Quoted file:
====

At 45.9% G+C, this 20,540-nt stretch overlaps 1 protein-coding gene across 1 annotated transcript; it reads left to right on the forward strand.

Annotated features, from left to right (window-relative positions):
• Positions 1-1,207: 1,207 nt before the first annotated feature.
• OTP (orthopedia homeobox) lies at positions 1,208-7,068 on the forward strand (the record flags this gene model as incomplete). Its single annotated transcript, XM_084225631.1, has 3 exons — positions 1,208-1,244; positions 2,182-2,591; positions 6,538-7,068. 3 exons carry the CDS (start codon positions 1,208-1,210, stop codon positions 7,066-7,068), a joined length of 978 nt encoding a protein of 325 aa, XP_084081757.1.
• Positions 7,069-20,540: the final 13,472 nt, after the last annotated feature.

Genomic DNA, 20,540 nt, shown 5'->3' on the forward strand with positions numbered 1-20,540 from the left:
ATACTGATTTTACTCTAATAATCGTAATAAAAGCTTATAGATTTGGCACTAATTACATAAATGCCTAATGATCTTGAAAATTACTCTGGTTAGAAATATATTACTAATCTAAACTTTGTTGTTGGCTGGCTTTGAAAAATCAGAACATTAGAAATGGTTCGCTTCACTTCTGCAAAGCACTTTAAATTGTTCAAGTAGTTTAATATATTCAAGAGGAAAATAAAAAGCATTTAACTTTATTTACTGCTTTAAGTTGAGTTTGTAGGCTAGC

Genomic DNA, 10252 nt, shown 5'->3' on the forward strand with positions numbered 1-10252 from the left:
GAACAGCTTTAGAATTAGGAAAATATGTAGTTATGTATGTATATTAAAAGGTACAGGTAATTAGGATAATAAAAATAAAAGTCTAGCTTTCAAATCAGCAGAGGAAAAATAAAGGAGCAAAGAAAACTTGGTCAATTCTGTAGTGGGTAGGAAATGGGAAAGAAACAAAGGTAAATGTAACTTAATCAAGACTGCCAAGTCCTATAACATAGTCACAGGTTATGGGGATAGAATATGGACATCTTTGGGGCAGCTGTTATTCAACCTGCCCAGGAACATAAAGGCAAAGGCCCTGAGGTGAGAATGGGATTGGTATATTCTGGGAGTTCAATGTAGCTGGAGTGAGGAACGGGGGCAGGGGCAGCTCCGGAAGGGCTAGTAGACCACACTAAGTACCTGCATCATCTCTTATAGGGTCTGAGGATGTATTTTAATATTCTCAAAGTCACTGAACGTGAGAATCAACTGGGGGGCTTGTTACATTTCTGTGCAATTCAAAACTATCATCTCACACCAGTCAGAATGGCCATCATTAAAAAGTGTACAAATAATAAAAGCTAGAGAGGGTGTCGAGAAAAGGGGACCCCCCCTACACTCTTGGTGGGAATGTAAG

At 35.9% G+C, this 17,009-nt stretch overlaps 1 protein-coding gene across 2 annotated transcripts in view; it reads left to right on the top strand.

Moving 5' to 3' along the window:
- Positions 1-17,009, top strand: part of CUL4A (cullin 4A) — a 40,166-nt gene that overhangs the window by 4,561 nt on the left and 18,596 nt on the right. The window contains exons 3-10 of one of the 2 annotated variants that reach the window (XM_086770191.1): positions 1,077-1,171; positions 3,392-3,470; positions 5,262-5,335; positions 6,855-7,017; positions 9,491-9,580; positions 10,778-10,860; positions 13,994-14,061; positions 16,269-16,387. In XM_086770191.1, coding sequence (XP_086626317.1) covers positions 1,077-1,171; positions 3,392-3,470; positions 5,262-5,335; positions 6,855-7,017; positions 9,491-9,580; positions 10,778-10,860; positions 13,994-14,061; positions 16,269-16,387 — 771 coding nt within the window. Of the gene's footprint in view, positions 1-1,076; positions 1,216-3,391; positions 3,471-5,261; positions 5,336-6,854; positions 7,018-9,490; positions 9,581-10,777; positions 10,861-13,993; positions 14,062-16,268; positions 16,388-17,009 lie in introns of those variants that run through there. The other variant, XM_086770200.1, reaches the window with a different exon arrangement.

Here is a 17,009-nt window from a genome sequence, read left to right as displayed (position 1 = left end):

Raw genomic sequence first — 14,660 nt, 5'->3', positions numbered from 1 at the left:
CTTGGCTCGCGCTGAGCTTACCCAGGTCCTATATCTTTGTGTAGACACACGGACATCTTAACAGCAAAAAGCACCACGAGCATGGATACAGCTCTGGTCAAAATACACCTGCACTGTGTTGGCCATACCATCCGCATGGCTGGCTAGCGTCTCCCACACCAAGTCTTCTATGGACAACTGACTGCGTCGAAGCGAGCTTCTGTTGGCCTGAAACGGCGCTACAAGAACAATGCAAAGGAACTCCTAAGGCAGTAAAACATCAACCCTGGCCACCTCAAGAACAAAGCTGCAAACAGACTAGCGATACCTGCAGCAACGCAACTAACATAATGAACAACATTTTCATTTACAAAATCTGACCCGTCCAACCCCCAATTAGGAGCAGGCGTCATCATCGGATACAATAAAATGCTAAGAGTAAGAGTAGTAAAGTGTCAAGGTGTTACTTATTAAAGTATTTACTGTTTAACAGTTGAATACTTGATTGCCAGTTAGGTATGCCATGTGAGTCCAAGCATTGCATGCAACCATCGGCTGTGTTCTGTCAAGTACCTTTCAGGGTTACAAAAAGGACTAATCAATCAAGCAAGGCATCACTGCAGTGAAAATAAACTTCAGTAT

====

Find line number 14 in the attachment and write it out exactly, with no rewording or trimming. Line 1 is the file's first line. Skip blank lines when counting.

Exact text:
Raw genomic sequence first — 14,660 nt, 5'->3', positions numbered from 1 at the left: